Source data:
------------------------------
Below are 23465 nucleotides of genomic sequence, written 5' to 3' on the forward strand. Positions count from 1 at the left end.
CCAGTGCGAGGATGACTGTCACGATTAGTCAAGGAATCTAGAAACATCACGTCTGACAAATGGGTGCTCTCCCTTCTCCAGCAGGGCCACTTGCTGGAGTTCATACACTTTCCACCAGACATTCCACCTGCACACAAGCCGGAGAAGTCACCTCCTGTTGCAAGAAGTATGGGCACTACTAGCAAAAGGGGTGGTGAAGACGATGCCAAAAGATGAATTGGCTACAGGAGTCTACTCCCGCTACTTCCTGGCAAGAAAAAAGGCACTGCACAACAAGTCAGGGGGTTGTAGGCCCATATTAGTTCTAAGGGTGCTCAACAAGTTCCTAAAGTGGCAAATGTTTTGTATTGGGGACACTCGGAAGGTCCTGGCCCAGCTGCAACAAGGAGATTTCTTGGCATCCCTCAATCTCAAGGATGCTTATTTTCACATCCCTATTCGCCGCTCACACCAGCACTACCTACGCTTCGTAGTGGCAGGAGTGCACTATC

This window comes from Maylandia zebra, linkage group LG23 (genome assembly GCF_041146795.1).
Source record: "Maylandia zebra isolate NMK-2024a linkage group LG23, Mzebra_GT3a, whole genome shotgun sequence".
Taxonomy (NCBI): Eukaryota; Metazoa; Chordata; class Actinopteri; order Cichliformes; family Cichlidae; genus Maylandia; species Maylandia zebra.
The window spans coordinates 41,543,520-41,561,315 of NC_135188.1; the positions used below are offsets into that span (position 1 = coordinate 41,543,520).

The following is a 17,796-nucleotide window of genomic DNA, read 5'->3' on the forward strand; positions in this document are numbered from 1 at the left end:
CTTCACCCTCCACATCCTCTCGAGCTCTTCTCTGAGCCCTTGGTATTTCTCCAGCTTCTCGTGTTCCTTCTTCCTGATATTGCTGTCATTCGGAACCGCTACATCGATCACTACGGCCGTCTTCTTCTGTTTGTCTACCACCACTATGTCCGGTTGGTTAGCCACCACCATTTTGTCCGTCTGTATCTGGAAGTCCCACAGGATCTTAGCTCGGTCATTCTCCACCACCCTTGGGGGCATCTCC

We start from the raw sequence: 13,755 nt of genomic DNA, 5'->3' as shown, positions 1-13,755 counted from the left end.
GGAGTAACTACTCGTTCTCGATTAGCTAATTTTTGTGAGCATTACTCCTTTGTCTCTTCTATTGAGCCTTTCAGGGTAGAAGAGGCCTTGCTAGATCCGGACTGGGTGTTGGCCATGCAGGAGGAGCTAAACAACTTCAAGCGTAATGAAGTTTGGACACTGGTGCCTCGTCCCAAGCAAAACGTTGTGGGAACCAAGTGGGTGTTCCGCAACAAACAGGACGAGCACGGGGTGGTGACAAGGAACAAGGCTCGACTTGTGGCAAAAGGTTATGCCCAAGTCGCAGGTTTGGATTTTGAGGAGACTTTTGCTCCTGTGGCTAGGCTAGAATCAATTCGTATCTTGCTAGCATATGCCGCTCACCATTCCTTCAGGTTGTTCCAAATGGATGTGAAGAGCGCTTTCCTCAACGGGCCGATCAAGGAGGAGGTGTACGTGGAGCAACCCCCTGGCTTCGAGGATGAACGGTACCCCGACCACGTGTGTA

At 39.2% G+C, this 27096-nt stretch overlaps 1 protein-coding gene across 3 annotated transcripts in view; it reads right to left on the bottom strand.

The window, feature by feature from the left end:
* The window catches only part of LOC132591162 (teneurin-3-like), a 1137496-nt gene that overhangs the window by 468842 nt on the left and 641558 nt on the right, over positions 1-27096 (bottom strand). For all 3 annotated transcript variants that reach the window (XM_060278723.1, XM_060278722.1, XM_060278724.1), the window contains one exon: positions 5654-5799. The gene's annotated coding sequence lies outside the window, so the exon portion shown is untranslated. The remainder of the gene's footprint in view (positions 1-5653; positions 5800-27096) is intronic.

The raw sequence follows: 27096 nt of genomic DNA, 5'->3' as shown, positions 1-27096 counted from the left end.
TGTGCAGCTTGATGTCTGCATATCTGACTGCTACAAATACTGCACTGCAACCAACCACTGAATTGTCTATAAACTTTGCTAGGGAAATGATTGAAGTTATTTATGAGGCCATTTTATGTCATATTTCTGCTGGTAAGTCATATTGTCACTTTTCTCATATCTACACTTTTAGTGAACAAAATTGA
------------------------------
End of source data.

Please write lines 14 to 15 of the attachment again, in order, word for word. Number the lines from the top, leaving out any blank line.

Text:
The raw sequence follows: 27096 nt of genomic DNA, 5'->3' as shown, positions 1-27096 counted from the left end.
TGTGCAGCTTGATGTCTGCATATCTGACTGCTACAAATACTGCACTGCAACCAACCACTGAATTGTCTATAAACTTTGCTAGGGAAATGATTGAAGTTATTTATGAGGCCATTTTATGTCATATTTCTGCTGGTAAGTCATATTGTCACTTTTCTCATATCTACACTTTTAGTGAACAAAATTGA